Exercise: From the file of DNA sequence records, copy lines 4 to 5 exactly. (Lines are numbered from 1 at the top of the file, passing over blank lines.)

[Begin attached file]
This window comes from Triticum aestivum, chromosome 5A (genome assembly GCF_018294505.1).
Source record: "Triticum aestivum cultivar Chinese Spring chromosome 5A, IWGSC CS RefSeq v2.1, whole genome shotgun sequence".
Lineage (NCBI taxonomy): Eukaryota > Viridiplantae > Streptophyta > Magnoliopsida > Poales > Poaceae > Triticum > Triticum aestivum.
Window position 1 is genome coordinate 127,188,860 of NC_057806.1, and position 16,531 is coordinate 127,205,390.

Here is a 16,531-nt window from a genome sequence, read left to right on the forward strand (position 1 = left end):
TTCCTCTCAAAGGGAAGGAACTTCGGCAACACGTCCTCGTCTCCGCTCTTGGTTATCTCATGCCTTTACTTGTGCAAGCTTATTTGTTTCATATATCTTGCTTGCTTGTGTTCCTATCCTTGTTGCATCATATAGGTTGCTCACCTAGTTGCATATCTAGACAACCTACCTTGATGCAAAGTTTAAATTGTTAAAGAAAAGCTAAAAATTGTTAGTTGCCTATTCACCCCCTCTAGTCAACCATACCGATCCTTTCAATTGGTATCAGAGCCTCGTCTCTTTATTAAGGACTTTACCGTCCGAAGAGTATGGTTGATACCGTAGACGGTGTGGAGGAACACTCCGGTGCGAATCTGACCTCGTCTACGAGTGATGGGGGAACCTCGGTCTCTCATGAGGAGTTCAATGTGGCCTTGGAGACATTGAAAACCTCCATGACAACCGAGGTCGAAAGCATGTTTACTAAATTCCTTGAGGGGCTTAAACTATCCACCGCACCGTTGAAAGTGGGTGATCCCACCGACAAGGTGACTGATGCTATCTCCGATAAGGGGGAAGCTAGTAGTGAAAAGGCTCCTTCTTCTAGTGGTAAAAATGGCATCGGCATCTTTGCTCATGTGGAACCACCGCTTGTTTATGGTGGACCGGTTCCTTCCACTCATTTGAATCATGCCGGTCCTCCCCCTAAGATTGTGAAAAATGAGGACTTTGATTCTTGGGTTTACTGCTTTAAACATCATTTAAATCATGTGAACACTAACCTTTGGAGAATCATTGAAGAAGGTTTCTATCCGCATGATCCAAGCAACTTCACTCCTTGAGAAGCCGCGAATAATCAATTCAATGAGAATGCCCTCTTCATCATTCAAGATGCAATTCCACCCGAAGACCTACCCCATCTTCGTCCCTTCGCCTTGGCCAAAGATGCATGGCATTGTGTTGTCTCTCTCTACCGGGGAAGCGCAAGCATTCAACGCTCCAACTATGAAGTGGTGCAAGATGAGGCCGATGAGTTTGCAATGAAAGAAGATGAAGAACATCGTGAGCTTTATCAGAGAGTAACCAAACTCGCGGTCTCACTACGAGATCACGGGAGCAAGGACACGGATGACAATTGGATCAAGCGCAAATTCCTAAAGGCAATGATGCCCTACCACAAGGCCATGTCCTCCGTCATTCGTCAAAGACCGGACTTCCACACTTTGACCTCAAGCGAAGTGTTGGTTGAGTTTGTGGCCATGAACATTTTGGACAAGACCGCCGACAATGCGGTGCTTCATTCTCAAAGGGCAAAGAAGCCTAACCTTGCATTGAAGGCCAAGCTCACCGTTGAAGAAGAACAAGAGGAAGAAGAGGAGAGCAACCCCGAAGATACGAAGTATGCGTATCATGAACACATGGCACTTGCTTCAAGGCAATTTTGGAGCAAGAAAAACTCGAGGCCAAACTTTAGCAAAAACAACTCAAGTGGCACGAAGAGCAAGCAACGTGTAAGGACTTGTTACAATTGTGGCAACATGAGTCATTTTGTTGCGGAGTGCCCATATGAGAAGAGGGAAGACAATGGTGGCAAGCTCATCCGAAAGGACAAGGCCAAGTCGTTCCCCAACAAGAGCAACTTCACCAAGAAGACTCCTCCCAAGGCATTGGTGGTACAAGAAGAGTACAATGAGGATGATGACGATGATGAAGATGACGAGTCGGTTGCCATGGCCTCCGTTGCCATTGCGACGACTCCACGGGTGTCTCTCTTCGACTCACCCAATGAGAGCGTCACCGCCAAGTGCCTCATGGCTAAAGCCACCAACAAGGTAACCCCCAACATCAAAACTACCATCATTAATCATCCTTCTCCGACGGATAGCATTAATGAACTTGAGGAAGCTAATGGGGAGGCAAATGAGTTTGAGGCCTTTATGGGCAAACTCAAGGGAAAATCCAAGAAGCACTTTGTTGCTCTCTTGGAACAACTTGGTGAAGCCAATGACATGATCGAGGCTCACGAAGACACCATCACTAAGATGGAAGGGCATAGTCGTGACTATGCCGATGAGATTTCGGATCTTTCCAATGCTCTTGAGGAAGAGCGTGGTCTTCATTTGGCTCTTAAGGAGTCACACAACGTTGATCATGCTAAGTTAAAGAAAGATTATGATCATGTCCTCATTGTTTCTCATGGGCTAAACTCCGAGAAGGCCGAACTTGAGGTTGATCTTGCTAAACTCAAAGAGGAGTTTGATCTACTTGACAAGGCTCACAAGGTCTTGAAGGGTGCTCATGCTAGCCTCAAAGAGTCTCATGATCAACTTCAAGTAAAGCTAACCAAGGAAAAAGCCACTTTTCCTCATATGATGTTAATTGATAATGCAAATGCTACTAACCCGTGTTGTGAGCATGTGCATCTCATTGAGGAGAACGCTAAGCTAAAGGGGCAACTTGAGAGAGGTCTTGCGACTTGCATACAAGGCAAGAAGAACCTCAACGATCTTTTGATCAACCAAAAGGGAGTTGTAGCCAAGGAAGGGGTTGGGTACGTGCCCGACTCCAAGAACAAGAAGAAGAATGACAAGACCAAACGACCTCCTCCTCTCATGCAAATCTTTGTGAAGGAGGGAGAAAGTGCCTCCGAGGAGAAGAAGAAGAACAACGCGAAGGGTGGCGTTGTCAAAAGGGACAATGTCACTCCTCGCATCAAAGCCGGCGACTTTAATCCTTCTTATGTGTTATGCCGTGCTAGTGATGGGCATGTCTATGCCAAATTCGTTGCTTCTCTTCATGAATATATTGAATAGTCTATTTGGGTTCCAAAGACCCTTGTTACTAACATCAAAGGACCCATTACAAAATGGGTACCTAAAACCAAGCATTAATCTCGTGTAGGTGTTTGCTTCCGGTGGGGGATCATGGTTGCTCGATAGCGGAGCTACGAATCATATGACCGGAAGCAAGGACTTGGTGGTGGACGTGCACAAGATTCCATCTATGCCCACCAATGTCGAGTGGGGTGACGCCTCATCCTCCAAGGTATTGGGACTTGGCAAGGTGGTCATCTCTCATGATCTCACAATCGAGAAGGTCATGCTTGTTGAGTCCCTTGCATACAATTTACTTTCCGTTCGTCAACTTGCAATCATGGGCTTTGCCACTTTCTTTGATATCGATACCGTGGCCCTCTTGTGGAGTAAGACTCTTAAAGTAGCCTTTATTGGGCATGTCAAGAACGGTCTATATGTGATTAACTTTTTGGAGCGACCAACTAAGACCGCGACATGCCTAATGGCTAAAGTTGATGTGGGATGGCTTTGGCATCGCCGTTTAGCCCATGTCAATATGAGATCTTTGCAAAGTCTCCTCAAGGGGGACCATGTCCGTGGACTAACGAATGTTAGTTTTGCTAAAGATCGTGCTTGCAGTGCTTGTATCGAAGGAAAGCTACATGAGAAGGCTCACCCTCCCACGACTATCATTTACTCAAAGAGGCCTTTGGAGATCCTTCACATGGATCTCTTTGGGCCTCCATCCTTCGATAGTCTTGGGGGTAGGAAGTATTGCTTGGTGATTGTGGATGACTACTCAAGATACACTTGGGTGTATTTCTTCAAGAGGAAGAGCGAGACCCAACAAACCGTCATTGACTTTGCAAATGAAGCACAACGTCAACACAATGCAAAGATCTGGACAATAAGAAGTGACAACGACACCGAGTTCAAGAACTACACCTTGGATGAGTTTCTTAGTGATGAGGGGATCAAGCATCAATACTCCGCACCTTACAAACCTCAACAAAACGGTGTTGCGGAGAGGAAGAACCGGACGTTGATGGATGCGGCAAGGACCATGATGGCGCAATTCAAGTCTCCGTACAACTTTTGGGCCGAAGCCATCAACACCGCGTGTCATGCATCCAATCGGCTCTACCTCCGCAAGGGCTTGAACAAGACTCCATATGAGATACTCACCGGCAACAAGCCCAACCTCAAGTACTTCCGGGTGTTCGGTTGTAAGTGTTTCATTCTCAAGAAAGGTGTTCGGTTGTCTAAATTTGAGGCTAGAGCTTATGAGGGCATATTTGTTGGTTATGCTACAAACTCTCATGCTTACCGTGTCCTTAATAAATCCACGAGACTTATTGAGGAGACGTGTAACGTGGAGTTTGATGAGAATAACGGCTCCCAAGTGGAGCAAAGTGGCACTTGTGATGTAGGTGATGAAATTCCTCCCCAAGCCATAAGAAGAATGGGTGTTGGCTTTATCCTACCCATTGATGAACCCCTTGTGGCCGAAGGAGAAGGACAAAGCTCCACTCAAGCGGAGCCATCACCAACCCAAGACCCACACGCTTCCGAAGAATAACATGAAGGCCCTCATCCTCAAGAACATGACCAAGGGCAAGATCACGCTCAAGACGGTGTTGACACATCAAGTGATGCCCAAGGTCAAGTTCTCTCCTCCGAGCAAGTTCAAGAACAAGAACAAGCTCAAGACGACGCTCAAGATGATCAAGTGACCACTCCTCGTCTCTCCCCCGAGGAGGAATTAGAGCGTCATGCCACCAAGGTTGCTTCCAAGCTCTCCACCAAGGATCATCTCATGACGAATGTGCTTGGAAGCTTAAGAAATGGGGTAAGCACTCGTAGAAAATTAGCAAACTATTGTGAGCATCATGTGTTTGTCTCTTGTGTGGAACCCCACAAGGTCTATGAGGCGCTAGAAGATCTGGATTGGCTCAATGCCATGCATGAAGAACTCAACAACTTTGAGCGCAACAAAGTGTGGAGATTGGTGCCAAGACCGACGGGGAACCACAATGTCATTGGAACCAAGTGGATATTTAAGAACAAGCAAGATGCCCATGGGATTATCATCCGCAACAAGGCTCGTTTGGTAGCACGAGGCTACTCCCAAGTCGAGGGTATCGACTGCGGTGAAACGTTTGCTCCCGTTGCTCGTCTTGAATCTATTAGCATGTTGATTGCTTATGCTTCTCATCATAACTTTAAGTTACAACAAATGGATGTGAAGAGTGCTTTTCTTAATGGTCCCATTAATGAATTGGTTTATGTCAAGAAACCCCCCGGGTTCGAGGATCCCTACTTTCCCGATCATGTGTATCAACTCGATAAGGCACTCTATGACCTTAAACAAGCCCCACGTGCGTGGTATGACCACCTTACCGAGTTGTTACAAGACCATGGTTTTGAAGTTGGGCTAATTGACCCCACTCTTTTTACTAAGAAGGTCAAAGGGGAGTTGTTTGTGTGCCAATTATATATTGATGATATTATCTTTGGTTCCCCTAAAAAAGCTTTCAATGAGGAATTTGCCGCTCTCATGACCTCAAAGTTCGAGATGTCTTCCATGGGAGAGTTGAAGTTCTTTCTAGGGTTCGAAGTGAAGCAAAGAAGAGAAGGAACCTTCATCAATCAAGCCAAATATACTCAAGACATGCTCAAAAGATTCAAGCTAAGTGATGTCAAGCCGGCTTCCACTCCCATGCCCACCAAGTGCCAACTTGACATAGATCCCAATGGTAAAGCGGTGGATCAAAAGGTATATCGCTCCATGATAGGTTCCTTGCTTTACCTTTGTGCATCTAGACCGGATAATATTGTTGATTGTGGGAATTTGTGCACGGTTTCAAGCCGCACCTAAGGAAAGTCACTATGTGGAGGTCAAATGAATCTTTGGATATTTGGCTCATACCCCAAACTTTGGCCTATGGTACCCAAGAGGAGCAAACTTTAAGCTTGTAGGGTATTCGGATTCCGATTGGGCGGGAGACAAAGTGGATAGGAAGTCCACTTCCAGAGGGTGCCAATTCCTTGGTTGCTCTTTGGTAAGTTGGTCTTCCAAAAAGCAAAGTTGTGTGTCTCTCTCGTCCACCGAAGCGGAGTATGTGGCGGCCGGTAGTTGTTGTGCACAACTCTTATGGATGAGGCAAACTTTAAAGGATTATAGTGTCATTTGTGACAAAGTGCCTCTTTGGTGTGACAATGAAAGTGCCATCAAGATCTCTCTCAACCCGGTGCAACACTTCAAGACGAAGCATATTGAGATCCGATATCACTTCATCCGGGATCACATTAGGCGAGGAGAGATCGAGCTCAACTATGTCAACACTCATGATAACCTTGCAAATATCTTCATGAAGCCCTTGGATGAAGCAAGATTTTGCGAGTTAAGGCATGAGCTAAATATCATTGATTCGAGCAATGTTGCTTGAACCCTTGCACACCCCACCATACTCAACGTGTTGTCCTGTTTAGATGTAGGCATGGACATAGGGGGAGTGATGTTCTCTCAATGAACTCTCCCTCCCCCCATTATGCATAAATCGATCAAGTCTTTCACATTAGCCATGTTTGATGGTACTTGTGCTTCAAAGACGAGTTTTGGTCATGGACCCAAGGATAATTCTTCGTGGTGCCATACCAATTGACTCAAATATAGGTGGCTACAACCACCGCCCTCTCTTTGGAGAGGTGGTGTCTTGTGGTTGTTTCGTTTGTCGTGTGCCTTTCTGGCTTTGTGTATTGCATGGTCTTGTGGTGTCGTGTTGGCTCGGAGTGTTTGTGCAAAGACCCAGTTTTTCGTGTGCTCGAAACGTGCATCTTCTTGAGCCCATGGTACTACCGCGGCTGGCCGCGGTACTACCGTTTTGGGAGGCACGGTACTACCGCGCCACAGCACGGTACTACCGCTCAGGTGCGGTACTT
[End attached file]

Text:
Window position 1 is genome coordinate 127,188,860 of NC_057806.1, and position 16,531 is coordinate 127,205,390.

Here is a 16,531-nt window from a genome sequence, read left to right on the forward strand (position 1 = left end):